And obviously the crowd he had made this trip with from 1958 was composed of bunglers. They’d never get themselves and him back to their own time, back to a world where there was a supply-and-demand system that made sense. A world where an important business executive was treated like
somebody
, where the walls didn’t ripple around you, the furniture didn’t adjust constantly under you, where the very clothes on a person’s back didn’t change from moment to moment as if being revolved in a kaleidoscope.

No, it was up to him to get everybody back to that world and his only channel of effective operation lay through Storku. Therefore, Storku had to be placated and made to feel that Oliver T. Mead was one of the boys.

Besides, it occurred to him as he began slipping out of his clothes, some of these girls looked real cute. They reminded him of the Septic Tank Convention at Des Moines back in July. If only they didn’t shave their heads!

“All together, now,” the shriek leader sang out. “Let’s bunch up. All together in a tight little group, all bunched up and milling around.”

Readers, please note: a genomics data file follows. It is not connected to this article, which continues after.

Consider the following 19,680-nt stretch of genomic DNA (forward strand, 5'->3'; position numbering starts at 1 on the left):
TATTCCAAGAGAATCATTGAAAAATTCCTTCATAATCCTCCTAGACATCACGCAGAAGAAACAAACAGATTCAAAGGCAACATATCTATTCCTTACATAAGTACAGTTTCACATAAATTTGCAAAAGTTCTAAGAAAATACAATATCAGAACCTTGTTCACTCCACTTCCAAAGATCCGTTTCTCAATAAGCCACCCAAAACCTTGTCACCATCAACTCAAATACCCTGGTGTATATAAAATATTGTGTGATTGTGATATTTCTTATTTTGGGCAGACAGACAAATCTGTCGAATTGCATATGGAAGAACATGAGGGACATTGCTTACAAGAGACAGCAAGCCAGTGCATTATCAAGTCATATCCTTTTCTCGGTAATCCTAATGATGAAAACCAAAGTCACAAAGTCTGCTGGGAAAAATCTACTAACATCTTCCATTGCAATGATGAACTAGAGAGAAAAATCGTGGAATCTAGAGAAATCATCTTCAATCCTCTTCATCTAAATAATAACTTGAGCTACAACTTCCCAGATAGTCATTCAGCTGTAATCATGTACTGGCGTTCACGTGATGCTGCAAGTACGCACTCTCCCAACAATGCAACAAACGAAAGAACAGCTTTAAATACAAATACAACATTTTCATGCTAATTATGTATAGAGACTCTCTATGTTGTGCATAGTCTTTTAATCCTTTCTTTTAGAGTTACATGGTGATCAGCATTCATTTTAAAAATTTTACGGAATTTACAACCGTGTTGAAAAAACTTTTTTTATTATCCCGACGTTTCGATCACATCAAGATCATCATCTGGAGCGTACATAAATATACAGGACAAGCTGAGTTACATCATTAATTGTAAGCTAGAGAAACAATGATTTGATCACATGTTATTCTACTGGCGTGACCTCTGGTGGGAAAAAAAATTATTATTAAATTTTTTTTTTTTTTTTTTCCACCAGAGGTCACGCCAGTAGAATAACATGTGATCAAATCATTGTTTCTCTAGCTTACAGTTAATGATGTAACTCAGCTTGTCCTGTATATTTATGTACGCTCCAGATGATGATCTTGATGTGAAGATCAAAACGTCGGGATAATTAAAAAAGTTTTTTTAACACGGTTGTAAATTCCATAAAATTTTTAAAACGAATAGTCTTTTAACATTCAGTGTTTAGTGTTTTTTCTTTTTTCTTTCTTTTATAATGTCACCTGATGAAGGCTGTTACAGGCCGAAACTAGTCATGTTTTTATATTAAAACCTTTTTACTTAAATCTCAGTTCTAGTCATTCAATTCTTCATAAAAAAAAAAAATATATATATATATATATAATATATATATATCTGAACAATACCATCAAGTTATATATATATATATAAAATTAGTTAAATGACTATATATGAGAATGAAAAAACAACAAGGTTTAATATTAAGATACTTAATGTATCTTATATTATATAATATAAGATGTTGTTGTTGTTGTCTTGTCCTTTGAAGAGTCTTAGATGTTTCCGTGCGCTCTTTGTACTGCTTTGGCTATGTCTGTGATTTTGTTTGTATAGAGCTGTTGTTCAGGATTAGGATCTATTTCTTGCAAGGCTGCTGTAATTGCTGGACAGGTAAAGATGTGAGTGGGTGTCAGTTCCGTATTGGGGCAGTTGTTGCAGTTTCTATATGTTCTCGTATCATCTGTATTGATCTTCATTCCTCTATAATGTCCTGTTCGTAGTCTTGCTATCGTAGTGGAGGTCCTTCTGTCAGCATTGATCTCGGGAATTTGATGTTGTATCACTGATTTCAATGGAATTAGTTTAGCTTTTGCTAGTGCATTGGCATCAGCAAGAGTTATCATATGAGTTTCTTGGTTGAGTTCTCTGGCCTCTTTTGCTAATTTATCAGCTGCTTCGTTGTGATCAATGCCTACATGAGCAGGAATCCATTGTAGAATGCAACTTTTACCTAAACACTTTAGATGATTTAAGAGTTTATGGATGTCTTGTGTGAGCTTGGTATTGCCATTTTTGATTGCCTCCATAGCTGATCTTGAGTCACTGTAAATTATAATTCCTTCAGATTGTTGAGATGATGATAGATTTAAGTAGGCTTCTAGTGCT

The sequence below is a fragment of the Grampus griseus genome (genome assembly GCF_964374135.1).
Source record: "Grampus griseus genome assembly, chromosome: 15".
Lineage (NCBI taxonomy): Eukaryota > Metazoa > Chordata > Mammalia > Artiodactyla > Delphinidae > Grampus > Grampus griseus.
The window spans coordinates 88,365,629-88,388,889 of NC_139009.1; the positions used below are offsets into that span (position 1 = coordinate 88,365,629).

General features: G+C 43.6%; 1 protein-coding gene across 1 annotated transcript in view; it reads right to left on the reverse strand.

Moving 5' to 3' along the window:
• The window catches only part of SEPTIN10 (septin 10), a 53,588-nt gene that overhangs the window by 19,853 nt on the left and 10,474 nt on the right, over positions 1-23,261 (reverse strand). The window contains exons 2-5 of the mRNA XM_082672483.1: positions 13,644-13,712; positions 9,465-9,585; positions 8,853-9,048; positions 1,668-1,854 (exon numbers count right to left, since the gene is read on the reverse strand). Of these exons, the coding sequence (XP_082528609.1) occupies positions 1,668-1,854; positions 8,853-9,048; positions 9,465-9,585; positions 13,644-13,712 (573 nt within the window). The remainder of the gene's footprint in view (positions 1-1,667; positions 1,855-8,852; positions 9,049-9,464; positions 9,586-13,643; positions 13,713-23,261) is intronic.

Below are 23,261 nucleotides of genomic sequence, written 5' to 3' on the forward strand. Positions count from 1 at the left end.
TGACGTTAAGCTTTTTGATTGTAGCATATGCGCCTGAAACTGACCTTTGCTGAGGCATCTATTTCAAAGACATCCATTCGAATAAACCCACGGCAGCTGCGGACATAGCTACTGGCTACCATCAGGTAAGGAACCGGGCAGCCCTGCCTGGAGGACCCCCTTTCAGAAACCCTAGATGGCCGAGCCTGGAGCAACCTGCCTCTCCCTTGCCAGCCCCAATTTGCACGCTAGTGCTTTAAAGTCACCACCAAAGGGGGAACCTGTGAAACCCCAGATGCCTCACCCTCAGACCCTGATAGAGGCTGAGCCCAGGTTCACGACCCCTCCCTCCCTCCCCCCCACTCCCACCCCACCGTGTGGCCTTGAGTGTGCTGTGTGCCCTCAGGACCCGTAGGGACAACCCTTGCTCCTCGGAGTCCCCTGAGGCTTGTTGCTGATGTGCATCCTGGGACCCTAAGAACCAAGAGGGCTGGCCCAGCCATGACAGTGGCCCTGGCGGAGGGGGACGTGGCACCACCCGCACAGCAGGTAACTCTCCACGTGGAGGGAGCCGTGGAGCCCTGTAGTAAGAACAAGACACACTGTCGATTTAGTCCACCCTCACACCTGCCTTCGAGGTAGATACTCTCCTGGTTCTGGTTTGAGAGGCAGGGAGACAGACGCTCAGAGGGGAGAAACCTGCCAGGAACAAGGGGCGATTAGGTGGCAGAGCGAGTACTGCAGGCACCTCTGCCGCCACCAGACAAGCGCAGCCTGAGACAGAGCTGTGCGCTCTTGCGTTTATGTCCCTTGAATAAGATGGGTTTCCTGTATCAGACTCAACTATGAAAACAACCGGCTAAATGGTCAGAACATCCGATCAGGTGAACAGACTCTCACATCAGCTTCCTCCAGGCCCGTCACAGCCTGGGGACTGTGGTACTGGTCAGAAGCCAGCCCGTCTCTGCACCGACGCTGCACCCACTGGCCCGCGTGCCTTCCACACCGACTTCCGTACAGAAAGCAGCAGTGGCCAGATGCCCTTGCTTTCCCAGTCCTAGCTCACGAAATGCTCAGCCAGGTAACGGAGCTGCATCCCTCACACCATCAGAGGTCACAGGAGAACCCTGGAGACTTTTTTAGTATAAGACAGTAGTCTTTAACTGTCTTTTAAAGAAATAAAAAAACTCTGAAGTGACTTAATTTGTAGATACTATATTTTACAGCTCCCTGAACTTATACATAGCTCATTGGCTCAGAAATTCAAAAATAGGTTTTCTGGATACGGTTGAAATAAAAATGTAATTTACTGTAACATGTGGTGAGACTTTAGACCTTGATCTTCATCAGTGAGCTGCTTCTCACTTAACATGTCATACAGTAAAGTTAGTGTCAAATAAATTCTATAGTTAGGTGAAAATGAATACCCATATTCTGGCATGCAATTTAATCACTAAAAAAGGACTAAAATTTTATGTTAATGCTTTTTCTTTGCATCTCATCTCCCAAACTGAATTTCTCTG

Mr. Mead was pushed and jostled into the crowd. It surged forward, back, right, left, being maneuvered into a smaller and smaller group under the instructions and shoving of the shriek leader. Music sprang up around them—more noise than music, actually, since it had no discernible harmonic relationships and grew louder and louder until it was almost deafening.

Someone striving for balance hit Mr. Mead in the stomach with an outflung arm. He said “Oof!” and then “Oof!” again as someone behind him piled into his back.

“Watch
out!
” a girl near him moaned as he trod on her foot.

“Sorry,” he told her, “I just couldn’t—” and then an elbow hit him in the eye and he went lurching away a few steps, until, the group changing its direction again, he was pushed forward.

R
ound and round he went on the grass, being pushed and pushing, the horrible noise almost tearing his eardrums apart. From what seemed a greater and greater distance, he could hear the shriek leader chanting: “Come on, this way, hurry up! No, that way, around that tree. Back into the bunch, you. Stay